Jocko had a big road race coming up the National 20KM Road Race Championship in Massachusetts. Hazel and another runner from Spiridon would also compete there as a three-person team hoping to knock off the favored Beantown Bombers, some of whom I knew from growing up in Mass.
I had only a few weeks to go until the Cross-Country Trials when disaster struck. My Plantar Fasciitis flared up likely due to the workouts I had begun doing in spikes on the grass. Sal wanted me to stop running entirely and rest but I didn’t want to so he taped it fairly effectively, problem was if you taped it too loose it was ineffective and too tight and it could make matters worse.
For a while it got progressively worse and it didn’t help that I was on my feet all day at the store, but there was nothing to be done. They needed me there. I continued to do my easy five milers in the mornings at a very slow pace but in the afternoon, I would run maybe a mile or two and then come home and stick my foot in a bucket of ice water. I took aspirin as well.
The week of the trial I finally took two days off entirely and Sal gave me a full day off from the store. It helped but there was no way I would be able to compete in spikes. Sal said, “Willy, maybe you shouldn’t run trials. “ “Sal, I’m running even if it has to be in training shoes. I am going to be on that team.”
Annie and I travelled to Gainesville together leaving on Friday morning flying down for the Saturday race. Sal was not able to make the trip but he had arranged for a friend of his to pick us up at the airport and this friend would also doctor my foot and tape it for me before the race. Annie was a long shot to make the team and Sal had planned with her to have a conservative strategy. “Willy, what do you think about Sal’s race plan for me.” “Honestly I think you should go from the gun their fire plug because there is a good chance they will let you go since they won’t know much of anything about you and once you get that lead darling you ain’t coming back to them.” Annie smiled, “Oh Willy you give the best pep talks.”
We jogged the course together on Friday afternoon, a flat as a pancake course which was going to be fast, not good for me since I could barely get up on my toes on my injured foot. The Junior Race would be eight KM two four KM laps. I brought spikes but decided to go with flats and I had to take some of the tight turns on the course real wide to stay on my feet.
At the end of the first lap I was in the middle of the pack with a lot of work to do and I dug deep and started to pick people off. I could see a straight line of runners ahead and I figured I was about twelfth.
With about a half mile to go I went into an all-out kick all I could muster and I moved all the way up to seventh before I started to run out of gas slipping all over in my flats.
I caught the runner ahead of me but could not get past him. This was for the team I never imagined not making it. We finished in a dead heat. I was unsure if I had made the team and the officials were all huddled around conferring.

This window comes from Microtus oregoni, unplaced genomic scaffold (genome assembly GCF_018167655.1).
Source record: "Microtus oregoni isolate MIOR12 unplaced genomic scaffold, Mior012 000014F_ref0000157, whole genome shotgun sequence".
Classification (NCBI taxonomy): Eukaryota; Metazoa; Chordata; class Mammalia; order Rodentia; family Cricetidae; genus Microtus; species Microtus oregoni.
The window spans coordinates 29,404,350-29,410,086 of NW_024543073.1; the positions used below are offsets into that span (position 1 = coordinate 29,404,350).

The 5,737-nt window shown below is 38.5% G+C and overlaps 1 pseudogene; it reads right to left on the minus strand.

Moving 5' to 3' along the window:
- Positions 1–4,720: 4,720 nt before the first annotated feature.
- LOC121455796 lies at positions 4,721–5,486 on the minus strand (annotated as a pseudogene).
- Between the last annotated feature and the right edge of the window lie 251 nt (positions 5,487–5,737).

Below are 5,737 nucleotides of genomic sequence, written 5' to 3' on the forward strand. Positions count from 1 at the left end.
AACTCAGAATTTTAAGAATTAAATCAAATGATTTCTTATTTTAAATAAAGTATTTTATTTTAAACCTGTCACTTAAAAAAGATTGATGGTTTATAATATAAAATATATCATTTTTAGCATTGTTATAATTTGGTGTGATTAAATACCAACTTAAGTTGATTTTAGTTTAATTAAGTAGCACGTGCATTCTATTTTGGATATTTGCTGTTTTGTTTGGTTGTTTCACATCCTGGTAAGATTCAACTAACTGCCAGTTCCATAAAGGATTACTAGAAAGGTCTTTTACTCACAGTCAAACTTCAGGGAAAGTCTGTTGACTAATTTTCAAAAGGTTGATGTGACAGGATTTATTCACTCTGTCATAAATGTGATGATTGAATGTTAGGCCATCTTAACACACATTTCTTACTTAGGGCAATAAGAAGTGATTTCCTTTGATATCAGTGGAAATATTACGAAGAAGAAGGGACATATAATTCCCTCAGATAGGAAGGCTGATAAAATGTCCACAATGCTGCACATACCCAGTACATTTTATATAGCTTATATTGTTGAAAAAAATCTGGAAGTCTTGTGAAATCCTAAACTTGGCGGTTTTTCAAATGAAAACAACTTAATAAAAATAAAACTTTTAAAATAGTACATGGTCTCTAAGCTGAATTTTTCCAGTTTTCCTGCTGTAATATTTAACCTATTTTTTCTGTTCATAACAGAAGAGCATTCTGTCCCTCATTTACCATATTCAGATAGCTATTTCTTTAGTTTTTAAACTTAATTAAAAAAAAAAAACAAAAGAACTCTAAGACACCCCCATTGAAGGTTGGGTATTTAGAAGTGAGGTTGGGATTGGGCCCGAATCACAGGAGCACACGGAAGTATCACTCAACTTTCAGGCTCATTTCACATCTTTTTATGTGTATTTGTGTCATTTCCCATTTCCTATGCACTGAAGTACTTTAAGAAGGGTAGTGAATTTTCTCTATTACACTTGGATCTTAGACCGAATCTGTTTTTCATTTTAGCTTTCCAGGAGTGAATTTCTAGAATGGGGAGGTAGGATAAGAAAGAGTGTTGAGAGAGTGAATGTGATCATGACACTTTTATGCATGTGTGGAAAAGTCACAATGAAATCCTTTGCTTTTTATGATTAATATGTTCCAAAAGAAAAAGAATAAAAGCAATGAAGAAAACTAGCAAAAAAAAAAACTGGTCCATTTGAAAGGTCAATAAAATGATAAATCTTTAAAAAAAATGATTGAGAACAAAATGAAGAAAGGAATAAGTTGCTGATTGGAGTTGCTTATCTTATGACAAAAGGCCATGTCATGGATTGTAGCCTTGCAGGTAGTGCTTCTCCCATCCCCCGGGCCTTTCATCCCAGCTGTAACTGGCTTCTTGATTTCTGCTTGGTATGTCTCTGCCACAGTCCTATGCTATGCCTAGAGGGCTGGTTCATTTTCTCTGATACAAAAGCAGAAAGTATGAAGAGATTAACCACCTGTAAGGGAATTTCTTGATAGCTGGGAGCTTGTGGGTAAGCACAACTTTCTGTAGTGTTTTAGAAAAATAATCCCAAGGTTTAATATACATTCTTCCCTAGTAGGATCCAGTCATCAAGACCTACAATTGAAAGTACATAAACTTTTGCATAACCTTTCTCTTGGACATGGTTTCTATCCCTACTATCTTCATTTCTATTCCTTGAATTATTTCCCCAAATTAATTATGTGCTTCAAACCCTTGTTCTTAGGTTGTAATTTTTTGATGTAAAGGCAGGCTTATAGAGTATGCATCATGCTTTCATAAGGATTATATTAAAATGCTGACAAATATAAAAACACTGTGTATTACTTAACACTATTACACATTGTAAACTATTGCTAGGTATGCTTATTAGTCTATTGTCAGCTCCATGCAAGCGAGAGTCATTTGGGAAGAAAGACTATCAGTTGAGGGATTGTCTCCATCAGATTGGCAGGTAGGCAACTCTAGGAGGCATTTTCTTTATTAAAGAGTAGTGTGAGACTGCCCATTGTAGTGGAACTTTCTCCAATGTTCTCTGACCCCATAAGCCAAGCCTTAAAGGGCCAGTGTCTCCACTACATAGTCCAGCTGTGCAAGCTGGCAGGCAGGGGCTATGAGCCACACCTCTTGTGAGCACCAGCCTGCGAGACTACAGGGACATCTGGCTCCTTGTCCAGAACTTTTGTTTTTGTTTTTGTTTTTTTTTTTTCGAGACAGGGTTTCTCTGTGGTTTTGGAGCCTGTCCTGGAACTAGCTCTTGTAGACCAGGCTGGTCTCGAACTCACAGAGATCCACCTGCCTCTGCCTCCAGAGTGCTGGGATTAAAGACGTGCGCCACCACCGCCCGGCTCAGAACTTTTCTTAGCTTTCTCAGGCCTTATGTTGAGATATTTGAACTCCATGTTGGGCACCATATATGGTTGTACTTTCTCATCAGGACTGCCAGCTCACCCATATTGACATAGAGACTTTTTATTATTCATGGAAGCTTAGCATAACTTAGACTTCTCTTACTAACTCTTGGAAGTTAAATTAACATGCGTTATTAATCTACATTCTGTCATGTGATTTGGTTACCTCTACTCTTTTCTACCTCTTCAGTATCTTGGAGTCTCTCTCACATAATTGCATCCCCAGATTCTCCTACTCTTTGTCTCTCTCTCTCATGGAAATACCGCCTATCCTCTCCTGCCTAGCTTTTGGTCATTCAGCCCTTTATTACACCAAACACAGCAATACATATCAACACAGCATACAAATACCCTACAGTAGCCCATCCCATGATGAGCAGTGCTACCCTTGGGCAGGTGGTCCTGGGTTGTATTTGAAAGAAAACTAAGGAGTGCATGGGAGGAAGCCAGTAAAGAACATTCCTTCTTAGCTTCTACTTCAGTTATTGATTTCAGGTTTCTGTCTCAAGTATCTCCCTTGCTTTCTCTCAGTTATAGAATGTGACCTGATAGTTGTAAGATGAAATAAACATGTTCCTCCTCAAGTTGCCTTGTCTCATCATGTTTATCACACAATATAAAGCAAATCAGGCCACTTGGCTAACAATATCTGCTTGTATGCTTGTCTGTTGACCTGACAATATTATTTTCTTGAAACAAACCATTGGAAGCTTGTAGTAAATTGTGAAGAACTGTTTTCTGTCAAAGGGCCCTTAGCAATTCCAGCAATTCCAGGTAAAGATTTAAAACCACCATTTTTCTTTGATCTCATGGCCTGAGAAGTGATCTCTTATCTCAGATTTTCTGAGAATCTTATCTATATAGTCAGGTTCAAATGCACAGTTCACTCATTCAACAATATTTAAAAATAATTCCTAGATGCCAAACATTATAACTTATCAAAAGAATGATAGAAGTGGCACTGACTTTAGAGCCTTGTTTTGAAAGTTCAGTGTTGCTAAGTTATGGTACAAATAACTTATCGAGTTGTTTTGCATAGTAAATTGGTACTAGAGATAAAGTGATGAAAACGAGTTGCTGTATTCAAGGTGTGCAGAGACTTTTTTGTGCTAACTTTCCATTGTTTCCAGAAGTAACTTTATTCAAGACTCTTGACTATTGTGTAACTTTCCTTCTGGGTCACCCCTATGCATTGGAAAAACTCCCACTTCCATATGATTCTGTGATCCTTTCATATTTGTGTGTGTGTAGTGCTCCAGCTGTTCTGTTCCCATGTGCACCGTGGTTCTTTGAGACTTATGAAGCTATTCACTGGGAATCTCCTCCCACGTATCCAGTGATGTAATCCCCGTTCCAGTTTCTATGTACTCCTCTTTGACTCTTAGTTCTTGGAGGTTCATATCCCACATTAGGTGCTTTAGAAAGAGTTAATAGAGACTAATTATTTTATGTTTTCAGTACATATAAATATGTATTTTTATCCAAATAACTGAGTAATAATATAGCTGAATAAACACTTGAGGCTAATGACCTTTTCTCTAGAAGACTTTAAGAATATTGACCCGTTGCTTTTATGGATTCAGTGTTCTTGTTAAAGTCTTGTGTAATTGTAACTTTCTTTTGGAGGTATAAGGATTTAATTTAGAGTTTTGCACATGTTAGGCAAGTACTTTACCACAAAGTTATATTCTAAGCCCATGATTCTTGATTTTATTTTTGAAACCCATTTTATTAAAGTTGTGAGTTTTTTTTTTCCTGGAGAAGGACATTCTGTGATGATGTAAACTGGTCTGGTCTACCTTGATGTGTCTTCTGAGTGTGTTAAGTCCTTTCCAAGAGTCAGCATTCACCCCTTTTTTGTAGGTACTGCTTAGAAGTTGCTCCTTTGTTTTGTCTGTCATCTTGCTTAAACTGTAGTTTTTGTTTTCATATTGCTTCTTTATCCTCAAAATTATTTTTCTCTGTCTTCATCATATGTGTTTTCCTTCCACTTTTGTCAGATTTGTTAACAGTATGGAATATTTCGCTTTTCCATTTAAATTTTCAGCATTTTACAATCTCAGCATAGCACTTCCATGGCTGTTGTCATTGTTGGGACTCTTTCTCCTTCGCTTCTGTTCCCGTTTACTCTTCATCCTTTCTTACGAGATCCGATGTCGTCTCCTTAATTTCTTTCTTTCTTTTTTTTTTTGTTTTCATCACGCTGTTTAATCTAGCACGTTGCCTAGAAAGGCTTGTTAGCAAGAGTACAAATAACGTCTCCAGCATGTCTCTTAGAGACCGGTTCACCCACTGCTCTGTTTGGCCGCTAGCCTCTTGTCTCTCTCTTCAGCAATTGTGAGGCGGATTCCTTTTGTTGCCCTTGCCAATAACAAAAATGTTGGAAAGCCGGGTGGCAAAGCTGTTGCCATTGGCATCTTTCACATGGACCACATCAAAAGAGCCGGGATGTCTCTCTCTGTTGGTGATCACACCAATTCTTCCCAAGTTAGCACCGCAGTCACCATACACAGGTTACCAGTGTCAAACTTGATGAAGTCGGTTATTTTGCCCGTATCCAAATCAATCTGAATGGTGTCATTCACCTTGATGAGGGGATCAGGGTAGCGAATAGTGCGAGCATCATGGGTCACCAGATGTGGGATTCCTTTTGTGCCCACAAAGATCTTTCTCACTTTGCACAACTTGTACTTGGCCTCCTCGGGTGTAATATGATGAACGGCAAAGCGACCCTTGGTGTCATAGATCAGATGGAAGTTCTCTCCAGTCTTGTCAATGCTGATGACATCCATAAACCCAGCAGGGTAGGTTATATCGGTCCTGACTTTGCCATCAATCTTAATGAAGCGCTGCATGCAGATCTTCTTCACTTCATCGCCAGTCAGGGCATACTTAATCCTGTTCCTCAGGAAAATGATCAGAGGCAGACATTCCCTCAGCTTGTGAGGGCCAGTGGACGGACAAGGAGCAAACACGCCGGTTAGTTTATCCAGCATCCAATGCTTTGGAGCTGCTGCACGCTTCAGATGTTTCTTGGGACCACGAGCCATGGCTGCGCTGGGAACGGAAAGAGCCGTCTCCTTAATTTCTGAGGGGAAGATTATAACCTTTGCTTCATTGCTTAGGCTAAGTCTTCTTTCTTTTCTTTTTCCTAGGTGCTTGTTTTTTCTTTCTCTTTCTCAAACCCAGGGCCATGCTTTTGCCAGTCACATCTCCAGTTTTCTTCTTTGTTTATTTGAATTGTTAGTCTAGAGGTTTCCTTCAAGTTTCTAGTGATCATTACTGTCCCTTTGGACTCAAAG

“Are you the Desmarais who was leading Senior Nationals back in November?” “Ya, that’s me.” “Why the hell are you wearing flats?” “Plantar injury.”
Annie was lining up for her race and I headed over to watch. She was right out into the lead, man if this strategy doesn’t work I hope Sal never finds out it was my idea. After the first lap she had fifty yards but the pack was closing. “You look marvelous fire plug, keep your foot on the gas!” I think she actually smiled at that.
I watched as they came out of the woods for the final half mile, Annie had fallen back to fifth and was passed by one other but she made the team. Annie and I did a short cool down run and my foot was killing me. Sal’s buddy took us to the airport, no shower no time no room anyway off to Atlanta.
“I hope you are on the team with me. Willy, it would be great to travel to New Zealand together.” “Ya, thanks fire plug, guess we’ll just have to wait and see.”
I ordered a beer on the plane, the first of many I would have that evening.
Sal was in touch with the US Track & Field Cross Country Committee that week and the Manager/Coach for the team wanted to put me on it as a sub after it was determined that I had finished seventh. But that would not be happening. USATF weren’t known for being magnanimous.
The plantar was still hurting in any case even worse than ever after trying to race on it. Annie and the others tried to cheer me up but I was despondent. Dickie had finished second in the National 20KM and looked to be coming right for Boston. Freddie had just run a four flat mile indoors.
I continued to limp through the five miler each morning and then after work, on the days where I didn’t go for ultrasound treatments, I would go by the library and borrow some books and then buy a six pack and sit with my feet up reading all night.
I realized the truth of athletics that all athletes get injured no matter how careful they are. The human body will have its way, no matter how strong you are mentally you cannot outrun that fact. No question I was in a funk and Sal came over one night and saw all the empty beer cans and piles of books. “Willy, you look like a frat boy college student.” “I had no use for college Sal, that’s why I’m here with you.”
I staggered off to bed around midnight looking forward to my run the next morning hoping the plantar would be better. I pulled back the covers and there lay sweet little fire plug Annie, resplendent, naked as a jaybird. I right then forgot all my troubles and all my cares.
The next morning, I was up early making breakfast coffee for me and Annie whistling and smiling stupidly when Hazel walked in and said “Willy, you have the look of I just had sex repeatedly all over you.” “Ah Freddie, just looking forward to another great day.” “Well from the sound of things you had a great night.”